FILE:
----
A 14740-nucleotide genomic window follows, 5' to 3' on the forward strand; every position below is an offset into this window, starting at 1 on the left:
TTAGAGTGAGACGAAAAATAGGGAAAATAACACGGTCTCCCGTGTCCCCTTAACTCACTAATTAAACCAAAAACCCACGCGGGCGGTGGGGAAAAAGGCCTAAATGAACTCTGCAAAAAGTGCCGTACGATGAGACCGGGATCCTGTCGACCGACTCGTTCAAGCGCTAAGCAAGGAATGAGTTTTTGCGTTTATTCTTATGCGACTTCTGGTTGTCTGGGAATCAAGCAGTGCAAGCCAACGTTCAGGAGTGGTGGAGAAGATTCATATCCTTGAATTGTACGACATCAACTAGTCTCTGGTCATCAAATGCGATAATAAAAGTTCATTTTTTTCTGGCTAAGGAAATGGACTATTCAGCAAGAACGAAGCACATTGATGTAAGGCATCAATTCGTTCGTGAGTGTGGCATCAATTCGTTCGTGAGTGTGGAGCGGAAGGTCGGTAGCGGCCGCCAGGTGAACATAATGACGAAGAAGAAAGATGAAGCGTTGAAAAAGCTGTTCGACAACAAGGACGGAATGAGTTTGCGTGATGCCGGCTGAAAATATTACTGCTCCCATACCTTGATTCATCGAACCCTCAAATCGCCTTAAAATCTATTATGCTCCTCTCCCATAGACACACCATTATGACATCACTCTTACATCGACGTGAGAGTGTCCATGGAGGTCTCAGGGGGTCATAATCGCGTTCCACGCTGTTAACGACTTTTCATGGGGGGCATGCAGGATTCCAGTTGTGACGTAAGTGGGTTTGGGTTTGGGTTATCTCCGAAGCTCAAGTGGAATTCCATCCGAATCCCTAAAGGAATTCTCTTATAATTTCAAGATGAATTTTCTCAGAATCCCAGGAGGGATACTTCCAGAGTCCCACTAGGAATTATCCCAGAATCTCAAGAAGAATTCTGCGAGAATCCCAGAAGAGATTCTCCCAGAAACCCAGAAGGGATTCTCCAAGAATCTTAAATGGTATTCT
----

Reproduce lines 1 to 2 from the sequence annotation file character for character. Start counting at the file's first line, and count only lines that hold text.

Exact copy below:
A 14740-nucleotide genomic window follows, 5' to 3' on the forward strand; every position below is an offset into this window, starting at 1 on the left:
TTAGAGTGAGACGAAAAATAGGGAAAATAACACGGTCTCCCGTGTCCCCTTAACTCACTAATTAAACCAAAAACCCACGCGGGCGGTGGGGAAAAAGGCCTAAATGAACTCTGCAAAAAGTGCCGTACGATGAGACCGGGATCCTGTCGACCGACTCGTTCAAGCGCTAAGCAAGGAATGAGTTTTTGCGTTTATTCTTATGCGACTTCTGGTTGTCTGGGAATCAAGCAGTGCAAGCCAACGTTCAGGAGTGGTGGAGAAGATTCATATCCTTGAATTGTACGACATCAACTAGTCTCTGGTCATCAAATGCGATAATAAAAGTTCATTTTTTTCTGGCTAAGGAAATGGACTATTCAGCAAGAACGAAGCACATTGATGTAAGGCATCAATTCGTTCGTGAGTGTGGCATCAATTCGTTCGTGAGTGTGGAGCGGAAGGTCGGTAGCGGCCGCCAGGTGAACATAATGACGAAGAAGAAAGATGAAGCGTTGAAAAAGCTGTTCGACAACAAGGACGGAATGAGTTTGCGTGATGCCGGCTGAAAATATTACTGCTCCCATACCTTGATTCATCGAACCCTCAAATCGCCTTAAAATCTATTATGCTCCTCTCCCATAGACACACCATTATGACATCACTCTTACATCGACGTGAGAGTGTCCATGGAGGTCTCAGGGGGTCATAATCGCGTTCCACGCTGTTAACGACTTTTCATGGGGGGCATGCAGGATTCCAGTTGTGACGTAAGTGGGTTTGGGTTTGGGTTATCTCCGAAGCTCAAGTGGAATTCCATCCGAATCCCTAAAGGAATTCTCTTATAATTTCAAGATGAATTTTCTCAGAATCCCAGGAGGGATACTTCCAGAGTCCCACTAGGAATTATCCCAGAATCTCAAGAAGAATTCTGCGAGAATCCCAGAAGAGATTCTCCCAGAAACCCAGAAGGGATTCTCCAAGAATCTTAAATGGTATTCT